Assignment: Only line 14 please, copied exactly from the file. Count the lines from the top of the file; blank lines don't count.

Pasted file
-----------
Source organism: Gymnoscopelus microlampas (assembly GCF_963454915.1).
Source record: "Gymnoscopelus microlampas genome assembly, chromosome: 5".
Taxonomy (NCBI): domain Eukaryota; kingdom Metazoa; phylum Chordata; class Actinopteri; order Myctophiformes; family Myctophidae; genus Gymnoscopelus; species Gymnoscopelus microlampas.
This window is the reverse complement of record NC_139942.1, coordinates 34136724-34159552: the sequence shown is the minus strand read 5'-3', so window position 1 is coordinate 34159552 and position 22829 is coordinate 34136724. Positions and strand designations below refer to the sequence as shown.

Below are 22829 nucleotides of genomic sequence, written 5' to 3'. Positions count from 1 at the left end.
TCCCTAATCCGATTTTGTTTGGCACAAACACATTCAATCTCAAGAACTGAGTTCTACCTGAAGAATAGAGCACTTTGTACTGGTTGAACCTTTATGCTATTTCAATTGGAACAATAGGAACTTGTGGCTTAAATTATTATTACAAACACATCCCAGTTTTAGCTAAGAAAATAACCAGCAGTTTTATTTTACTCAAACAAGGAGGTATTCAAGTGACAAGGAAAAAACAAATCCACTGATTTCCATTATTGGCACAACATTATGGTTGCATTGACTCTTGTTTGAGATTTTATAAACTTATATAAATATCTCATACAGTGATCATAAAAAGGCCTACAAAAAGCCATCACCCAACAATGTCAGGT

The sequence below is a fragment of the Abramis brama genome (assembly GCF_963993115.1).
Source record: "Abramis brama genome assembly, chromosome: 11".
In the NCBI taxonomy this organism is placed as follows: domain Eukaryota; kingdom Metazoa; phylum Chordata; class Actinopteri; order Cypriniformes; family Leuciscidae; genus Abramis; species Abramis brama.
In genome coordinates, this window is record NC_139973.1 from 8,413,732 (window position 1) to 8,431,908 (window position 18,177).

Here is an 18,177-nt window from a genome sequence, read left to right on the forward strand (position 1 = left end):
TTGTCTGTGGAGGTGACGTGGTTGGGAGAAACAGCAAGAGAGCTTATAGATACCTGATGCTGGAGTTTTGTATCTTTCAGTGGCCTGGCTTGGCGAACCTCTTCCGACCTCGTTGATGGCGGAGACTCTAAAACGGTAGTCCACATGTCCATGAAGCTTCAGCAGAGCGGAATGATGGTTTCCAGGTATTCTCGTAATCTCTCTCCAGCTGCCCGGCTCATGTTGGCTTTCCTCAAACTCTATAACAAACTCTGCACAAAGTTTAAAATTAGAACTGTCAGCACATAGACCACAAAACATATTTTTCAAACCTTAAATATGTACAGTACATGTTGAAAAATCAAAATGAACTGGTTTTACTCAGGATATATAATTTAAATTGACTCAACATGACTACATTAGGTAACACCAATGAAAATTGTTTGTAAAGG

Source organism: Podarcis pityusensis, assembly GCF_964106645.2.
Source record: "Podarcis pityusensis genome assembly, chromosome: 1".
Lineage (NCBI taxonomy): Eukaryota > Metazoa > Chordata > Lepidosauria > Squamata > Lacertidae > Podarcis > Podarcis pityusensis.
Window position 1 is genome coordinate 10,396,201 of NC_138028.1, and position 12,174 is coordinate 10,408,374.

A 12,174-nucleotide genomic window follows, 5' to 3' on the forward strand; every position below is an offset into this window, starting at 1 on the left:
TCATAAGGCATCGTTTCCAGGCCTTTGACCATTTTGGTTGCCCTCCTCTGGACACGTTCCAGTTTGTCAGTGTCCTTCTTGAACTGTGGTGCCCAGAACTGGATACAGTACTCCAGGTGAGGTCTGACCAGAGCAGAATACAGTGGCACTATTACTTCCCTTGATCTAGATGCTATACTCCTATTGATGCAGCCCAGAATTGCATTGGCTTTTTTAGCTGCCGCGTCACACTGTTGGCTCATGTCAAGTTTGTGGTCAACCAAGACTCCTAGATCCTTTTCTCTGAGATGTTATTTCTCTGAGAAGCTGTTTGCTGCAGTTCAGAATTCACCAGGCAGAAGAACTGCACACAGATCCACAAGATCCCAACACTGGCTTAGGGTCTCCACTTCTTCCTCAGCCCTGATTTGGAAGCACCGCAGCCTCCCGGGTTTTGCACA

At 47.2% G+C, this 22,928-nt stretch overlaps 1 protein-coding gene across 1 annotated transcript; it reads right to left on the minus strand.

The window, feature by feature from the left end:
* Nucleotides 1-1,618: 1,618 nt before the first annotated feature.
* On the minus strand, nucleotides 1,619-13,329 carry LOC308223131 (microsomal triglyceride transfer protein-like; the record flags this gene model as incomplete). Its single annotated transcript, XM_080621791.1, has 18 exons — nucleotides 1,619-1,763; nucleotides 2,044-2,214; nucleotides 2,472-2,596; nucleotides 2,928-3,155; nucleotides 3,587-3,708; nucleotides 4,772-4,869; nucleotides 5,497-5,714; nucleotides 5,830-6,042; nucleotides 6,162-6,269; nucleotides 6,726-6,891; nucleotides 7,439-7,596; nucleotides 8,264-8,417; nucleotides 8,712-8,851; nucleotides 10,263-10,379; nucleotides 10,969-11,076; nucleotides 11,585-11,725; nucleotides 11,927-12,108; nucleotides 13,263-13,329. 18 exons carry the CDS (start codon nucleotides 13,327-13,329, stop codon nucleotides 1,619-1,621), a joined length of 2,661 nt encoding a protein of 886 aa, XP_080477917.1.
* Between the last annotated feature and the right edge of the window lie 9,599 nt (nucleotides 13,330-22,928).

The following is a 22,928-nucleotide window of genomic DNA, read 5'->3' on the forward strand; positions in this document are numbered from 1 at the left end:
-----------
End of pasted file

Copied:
Source record: "Podarcis pityusensis genome assembly, chromosome: 1".